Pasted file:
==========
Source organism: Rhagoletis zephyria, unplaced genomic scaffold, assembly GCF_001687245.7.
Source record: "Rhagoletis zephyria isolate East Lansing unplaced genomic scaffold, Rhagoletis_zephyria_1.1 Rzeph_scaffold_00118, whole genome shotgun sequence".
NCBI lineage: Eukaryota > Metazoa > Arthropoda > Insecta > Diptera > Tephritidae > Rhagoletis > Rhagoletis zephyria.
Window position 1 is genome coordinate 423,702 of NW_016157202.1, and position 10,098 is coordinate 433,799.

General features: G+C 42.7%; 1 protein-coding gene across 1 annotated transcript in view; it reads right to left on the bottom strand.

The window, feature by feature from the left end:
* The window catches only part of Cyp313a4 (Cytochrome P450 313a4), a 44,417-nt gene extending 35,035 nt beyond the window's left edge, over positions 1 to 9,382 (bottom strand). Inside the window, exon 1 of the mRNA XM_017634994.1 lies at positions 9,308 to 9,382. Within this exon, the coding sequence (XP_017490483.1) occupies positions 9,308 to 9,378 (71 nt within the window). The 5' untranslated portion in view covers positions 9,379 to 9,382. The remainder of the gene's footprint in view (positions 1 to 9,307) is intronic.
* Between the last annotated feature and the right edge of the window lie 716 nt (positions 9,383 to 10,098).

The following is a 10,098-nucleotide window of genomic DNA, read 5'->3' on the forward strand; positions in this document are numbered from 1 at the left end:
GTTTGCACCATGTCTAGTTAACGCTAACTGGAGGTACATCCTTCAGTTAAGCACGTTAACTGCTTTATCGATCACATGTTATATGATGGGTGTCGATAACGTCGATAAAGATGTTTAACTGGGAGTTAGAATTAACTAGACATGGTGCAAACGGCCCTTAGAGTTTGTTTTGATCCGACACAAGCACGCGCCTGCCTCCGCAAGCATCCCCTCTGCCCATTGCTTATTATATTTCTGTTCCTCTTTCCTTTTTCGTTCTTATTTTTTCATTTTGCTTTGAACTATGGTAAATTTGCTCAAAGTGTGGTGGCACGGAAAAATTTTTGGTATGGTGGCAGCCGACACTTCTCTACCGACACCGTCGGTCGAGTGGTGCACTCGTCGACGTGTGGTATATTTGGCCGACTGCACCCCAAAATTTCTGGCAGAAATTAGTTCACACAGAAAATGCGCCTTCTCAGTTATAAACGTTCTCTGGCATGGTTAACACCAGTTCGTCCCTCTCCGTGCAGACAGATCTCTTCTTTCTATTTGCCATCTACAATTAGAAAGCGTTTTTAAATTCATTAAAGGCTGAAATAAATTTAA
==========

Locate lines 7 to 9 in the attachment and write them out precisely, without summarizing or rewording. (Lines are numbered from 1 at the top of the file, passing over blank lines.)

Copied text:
* The window catches only part of Cyp313a4 (Cytochrome P450 313a4), a 44,417-nt gene extending 35,035 nt beyond the window's left edge, over positions 1 to 9,382 (bottom strand). Inside the window, exon 1 of the mRNA XM_017634994.1 lies at positions 9,308 to 9,382. Within this exon, the coding sequence (XP_017490483.1) occupies positions 9,308 to 9,378 (71 nt within the window). The 5' untranslated portion in view covers positions 9,379 to 9,382. The remainder of the gene's footprint in view (positions 1 to 9,307) is intronic.
* Between the last annotated feature and the right edge of the window lie 716 nt (positions 9,383 to 10,098).

The following is a 10,098-nucleotide window of genomic DNA, read 5'->3' on the forward strand; positions in this document are numbered from 1 at the left end: